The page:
Any bets on how long before Hollywood starts catering to older women? No takers, eh?

SHE’S NOT A SCIENTIST, SHE’S A HOTTIE. God bless the boy nerds at Sci Fi Wire for demonstrating, once again, the depths of their male-centricism. They’ve newly charted which female scientists in the geek oeuvre are hot, which are plausible, which are both, and which are neither. Because not only can such things be charted, they are, of course, incontrovertible and objective: any woman one boy nerd thinks is hot must, perforce, be perceived as hot by all boy nerds. It’s the law, or something. And, as all boy nerds know, the more beautiful a woman is, the less likely she is to be supersmart:

Ever find yourself watching a movie or TV show featuring a beautiful female scientist character only to think, “She’s no scientist”? Us too! Only once we thought about it further, we realized that some of those scientists were hot and plausible, some were neither, and most fell somewhere in between.

I eagerly await Sci Fi Wire’s chart grading the hotness and plausibility of male scientists.

OPENING THIS WEEK. Wanna get a man really, really angry? Rape and murder his wife and adorable little girl. Gerard Butler is super pissed off after his female property is taken away from him in Law Abiding Citizen, but what else is new?

See the AWFJ’s regular rundown of new releases for more.

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  • Marshall

    I read this column regularly, and I love it because of the different viewpoints and the way it makes me think about things. But this, “Wanna get a man really, really angry? Rape and murder his wife and adorable little girl. Gerard Butler is super pissed off after his female property is taken away from him in Law Abiding Citizen, but what else is new?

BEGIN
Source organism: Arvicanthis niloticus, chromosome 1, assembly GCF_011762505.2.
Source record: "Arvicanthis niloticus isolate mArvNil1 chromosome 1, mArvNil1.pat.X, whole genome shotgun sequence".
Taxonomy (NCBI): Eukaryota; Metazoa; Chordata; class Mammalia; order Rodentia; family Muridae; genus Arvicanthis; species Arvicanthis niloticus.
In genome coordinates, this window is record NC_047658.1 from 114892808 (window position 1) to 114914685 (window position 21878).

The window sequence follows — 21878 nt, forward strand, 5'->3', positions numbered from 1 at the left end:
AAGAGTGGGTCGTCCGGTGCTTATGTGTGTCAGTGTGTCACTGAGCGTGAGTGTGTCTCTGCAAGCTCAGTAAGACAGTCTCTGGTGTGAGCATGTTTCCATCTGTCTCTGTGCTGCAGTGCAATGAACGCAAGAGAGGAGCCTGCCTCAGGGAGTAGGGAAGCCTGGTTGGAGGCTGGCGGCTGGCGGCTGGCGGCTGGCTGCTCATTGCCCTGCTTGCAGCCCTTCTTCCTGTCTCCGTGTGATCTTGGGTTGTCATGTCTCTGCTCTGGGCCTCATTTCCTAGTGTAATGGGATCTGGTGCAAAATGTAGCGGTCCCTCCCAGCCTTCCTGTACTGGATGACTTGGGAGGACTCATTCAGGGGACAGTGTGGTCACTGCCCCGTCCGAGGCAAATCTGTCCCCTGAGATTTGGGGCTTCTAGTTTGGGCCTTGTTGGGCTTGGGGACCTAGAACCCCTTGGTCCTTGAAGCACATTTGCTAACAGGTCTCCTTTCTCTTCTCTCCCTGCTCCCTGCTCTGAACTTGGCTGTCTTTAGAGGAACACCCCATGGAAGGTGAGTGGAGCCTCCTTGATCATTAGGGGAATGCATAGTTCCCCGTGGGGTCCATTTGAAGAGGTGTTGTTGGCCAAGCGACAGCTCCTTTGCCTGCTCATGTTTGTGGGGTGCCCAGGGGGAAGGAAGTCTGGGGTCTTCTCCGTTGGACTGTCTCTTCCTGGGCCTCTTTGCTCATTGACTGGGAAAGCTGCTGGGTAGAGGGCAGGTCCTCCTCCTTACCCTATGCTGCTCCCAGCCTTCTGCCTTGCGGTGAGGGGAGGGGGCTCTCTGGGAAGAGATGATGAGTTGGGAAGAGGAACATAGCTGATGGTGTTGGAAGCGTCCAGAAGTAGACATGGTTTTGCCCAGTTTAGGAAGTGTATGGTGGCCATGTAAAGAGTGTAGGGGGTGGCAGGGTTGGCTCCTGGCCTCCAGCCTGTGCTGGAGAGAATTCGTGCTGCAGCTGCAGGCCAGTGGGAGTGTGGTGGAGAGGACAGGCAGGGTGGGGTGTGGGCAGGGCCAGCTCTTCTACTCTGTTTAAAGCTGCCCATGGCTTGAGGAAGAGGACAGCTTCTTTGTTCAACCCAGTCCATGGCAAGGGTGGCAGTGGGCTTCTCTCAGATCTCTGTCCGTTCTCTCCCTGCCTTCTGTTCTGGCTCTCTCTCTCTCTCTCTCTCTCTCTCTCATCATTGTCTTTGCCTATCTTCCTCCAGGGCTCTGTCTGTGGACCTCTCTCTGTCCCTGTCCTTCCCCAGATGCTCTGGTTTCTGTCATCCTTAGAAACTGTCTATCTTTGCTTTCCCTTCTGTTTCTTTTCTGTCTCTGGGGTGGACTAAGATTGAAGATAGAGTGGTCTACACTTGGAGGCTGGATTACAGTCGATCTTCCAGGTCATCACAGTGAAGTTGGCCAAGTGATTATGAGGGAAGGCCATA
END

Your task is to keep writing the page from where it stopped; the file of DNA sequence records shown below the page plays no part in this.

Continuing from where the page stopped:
” kinda upset me. The way this is written though, you make it sound like it’s somehow bad if a guy gets mad if this were to actually happen. Does the character played by Gerard Butler really think of his wife and daughter as property? Any man in his right mind would be extremely upset and angry if something like this happened. Any woman would be to if the rolles were reversed. If anything, this sort of reaction is a human one, not a male or female exlusive feeling.

  • Tyler

    I was going to say the same thing Marshall says. If I had a wife and daughter and someone killed them, I’m pretty sure I’d be angry too. If your point was that it could easily be, say, a wife and a little boy, or a husband and a little boy, then okay, but that’s not how your little blurb reads.

    I also think it’s a shame that Thurman and Dieckmann are making those comments while promoting a movie that looks appallingly bad. It’s the same thing with a movie I reviewed last week called Creating Karma, which noted in the press materials that the two women who wrote and directed it were trying to create roles for funny women, but it was a serious competitor for the worst movie I’ve ever seen.